China's commitment to further open up its securities industry may benefit both international companies and the country's capital market, analysts and top international managers said yesterday.
Vice-Premier Wu Yi and US Treasury Secretary Henry Paulson agreed to a series of opening up measures during the China-US Strategic Economic Dialogue, held in Washington.
China has agreed to resume allowing overseas market players to set up joint venture securities firms. It will also allow international firms to expand from investment banking to brokerage, principal investment and asset management businesses later this year.
"Opening up the securities industry will prompt more major players to get involved, besides UBS and Goldman Sachs," Cheng Weiqing, an analyst with CITIC securities, said.
Morgan Stanley and Merrill Lynch, the No 2 and No 3 American securities firms by market value, may be among the primary beneficiaries of the new policy.
"We welcome the further opening of China's financial sector," said Hans Schuettler, CEO of Morgan Stanley Asia.
"This reflects the government's commitment to develop a more efficient and stronger domestic capital market. We also believe having foreign participants in the domestic market will help raise standards and build a world-class securities industry for the country," he said.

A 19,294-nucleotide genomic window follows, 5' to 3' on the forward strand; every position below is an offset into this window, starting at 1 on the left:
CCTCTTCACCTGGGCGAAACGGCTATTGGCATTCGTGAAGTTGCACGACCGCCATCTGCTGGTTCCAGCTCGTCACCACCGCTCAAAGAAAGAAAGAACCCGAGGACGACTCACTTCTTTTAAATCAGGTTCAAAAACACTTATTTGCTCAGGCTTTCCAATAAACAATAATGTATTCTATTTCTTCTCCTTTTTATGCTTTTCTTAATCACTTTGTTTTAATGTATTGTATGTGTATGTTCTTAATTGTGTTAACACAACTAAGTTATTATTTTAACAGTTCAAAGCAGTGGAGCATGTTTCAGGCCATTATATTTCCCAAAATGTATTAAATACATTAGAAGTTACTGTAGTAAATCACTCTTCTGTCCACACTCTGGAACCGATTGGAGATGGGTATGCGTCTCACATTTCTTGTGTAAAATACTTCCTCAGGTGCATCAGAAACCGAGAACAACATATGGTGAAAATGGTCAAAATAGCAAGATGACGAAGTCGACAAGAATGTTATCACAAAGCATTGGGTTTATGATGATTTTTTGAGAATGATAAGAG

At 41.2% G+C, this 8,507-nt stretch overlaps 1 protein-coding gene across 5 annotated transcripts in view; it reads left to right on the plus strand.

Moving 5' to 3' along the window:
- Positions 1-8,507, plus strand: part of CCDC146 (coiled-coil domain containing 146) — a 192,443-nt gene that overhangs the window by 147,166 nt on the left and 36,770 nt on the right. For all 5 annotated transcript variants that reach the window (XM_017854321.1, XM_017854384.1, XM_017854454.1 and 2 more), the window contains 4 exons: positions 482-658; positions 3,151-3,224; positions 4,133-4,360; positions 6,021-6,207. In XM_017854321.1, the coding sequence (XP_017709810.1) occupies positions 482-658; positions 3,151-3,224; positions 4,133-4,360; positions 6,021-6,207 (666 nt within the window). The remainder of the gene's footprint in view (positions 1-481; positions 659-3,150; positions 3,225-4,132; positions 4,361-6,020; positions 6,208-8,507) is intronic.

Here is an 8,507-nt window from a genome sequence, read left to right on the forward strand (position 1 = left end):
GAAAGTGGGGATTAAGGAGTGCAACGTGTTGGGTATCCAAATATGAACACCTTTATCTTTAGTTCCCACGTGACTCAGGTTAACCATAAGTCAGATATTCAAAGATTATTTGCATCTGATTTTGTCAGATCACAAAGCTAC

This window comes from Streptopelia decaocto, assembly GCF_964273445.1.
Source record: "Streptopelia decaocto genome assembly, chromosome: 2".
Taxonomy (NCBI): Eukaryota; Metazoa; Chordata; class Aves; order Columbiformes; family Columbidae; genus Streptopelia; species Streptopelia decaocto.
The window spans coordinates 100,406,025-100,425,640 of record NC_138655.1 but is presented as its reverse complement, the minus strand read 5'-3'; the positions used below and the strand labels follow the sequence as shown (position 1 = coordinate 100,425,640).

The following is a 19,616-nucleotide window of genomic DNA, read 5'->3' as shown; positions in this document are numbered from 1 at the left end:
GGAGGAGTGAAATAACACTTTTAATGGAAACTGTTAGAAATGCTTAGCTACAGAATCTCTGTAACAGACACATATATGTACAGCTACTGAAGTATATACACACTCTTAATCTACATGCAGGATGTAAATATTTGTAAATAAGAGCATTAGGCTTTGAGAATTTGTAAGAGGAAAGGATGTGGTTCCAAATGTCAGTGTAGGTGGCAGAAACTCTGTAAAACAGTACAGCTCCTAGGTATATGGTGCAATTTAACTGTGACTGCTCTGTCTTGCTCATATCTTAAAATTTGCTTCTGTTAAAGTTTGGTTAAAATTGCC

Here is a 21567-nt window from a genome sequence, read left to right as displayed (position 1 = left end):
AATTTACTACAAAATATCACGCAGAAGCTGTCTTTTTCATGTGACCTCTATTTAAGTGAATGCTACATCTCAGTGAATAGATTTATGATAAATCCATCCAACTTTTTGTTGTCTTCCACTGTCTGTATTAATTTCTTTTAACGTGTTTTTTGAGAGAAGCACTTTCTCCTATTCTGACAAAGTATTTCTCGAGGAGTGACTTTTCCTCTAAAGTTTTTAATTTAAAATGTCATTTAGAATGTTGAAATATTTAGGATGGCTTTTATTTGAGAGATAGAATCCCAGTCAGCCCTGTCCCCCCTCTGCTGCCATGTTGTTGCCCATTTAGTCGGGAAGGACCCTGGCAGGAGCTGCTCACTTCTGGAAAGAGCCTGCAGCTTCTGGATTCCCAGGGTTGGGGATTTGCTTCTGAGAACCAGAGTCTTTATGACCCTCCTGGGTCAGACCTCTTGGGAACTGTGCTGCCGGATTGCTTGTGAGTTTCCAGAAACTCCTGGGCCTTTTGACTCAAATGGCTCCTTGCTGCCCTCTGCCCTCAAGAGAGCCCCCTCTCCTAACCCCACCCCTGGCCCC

China had banned international companies from investing in local securities firms since September, out of concern that it would threaten local brokerages as they recover from a four-year slump. Before the ban, UBS and Goldman Sachs Group Inc were the only foreign firms with brokerages in the country.
A high-ranking official from the UBS Asia office said yesterday that the agreement means brokerages can form securities firms in China.
"It is a good move for China's market. But we need more details," the unnamed official said.
Analysts said that due to lack of details, it is hard to tell how far China will open up the industry.
"I think China may first allow more foreign joint-venture firms to expand their business scope. In the near term, international securities firms may not be allowed to do such businesses alone on the mainland," said She Minhua, a financial analyst with CITIC China Securities.
He said that the opening up should be a step-by-step process because the entry of international securities firms may have a heavy impact on local securities firms.
"The impact will be much bigger than the opening of the commercial bank sector, as China's securities firms have long been small and sluggish," he said.
But CITIC's Cheng disagreed, saying that it is possible China may speed up the measures.
(China Daily May 25, 2007)